However, her mother’s unwavering support bolstered her confidence. Defiantly, she declared to her father, “I have no intentions of marrying at this moment. Instead of saving for a future wedding, invest in my vision now.”

Sabita Upreti walked out of her house with the Rs 500,000 her family had collected for wedding expenditures. On her birthday in 2010, she inaugurated the Special School for Disabled and Rehabilitation Center (SSDRC) in a rented residence in Kadaghari, Kathmandu, and provided shelter for two children.

It took her a year to get five children at the centre. While talking about her school intending to provide autistic children with treatment and education, some alleged her saying she is exploiting their offspring for financial gain. Some even let their dogs loose on her. She recounts, “I still bear the scars from dog bites on my body.”

Gradually, she got children with autism and set up the learning environment according to their preferences. Even though it was a minimal effort, the outcomes were undoubtedly for the good. The children began comprehending the conversations, demonstrating the ability to draw, and managing personal tasks, like other individuals without disabilities.

With the improvement in the condition of these children, Sabita no longer had to visit anyone’s house. Parents started seeking her out with their children who had autism. In the second year, the number of children gradually increased, reaching 13.

However, as the number increased, so did the challenges within the organisation. Parents expected children who hadn’t spoken in 10 years to start speaking within a month of enrolling in school, which was not possible. Consequently, she intensified her efforts to explain autism to the parents. So, gradually, the parents also began to trust her words.

Now, the organisation has expanded to three branches in Narephant, Gothatar, and Bhaktapur. Today, Sabita Upreti is providing special education and rehabilitation to 60 children and teenagers across these locations. So far, the organisation has served over 500 such children.

It all begins with the mindset

Those with autism have trouble doing even the simplest and most common tasks such as dressing themselves, going to the toilet, and washing their hands afterwards. And parents don’t try to teach them thinking they won’t understand. “Firstly, parents should acknowledge their child’s condition and promptly seek medical and therapeutic assistance,” she says.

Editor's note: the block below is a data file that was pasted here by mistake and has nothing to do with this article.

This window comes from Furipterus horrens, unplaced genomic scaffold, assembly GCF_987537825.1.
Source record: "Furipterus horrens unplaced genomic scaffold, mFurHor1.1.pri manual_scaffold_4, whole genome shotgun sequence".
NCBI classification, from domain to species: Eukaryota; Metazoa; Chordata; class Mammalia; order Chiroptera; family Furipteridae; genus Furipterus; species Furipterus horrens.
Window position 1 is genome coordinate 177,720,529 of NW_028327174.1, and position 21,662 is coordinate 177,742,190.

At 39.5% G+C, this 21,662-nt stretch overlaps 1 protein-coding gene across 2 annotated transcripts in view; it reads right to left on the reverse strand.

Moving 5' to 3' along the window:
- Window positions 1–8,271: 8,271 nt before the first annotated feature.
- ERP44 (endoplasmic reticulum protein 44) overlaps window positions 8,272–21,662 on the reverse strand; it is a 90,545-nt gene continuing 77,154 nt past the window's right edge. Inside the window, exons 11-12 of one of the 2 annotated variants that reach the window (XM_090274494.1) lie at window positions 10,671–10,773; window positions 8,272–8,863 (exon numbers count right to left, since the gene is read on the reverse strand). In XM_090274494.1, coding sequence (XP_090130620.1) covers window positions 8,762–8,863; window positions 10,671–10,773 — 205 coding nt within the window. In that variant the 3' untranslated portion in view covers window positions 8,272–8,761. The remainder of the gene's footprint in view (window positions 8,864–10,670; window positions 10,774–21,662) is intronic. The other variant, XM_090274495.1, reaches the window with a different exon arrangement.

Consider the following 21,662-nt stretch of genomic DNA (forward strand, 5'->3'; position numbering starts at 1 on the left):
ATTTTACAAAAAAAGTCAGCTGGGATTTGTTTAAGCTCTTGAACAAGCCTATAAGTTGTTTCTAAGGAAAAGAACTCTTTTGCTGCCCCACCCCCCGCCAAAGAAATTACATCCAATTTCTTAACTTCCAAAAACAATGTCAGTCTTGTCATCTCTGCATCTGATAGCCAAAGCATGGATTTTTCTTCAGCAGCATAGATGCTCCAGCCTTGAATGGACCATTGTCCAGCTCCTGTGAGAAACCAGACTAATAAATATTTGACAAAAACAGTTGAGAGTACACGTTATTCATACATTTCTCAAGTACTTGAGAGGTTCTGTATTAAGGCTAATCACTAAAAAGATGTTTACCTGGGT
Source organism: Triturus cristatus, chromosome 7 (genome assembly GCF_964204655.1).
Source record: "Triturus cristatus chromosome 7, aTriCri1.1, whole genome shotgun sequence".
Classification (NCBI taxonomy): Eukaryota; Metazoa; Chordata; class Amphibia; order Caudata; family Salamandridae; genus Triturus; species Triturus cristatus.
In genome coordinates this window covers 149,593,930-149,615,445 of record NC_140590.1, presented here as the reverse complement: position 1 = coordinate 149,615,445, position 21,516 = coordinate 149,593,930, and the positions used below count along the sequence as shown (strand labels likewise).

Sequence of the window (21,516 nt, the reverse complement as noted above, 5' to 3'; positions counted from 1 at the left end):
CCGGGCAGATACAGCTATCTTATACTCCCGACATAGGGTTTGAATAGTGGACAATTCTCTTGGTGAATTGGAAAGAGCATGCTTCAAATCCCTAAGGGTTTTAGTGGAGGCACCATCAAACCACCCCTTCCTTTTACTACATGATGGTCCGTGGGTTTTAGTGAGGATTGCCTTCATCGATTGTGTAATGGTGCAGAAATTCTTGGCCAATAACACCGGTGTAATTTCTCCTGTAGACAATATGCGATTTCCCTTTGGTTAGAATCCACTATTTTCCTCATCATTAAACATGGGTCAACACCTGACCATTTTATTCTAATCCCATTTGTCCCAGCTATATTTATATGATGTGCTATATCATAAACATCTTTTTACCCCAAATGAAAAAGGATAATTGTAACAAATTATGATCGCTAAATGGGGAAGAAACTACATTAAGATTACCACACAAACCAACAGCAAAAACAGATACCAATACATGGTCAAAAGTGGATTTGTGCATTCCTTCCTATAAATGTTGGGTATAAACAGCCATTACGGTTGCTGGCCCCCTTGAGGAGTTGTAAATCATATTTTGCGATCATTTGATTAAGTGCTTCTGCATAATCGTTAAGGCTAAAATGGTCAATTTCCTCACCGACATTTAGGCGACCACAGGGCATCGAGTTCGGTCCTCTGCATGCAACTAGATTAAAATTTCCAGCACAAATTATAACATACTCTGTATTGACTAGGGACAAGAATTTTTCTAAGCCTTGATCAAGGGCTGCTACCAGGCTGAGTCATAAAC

The main objective of Sabita Upreti’s organisation is to break this misconception and help the children to do such simple work to read and to rehabilitate them in society by teaching them such skills.

“There has been a delay in raising public awareness about autism,” she says.

The institution caters to children aged 3 to 7 until they reach the age of 13. They have the services for pickup from home at 9 am and drop-off at 4 pm. Meanwhile, throughout the day, the children receive therapy alongside various learning activities.

Sabita Upreti knows very well that in this time of scarcity and hustle and bustle, such children become a financial and mental burden for the family. And she is doing the work of turning this adversity of the family into a favourable one.

“It takes patience to take care of children with autism,” she says, “That’s why I give special training to every teaching staff who joins SSDRC.”

Sabita Upreti has today left an extraordinary impact on society through such simple works. She has been awarded the International Courageous Women Award-2023 by the Human Rights Council of India, the Janasewa Shree Padak (for social service) by the Government of Nepal, and the National Youth Talent Award (for social service and education) by the Ministry of Youth and Sports.

She has embraced motherhood for many children despite not giving birth, “I feel as though these children are my own, and it brings me joy to serve them.”

Having said that, the number of children with autism is increasing day by day. One person or organisation alone can no longer undertake the task of their education and rehabilitation. “Now the state should take the lead in this endeavour,” says Upreti.

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Luitel is an Onlinekhabar correspondent covering lifestyle.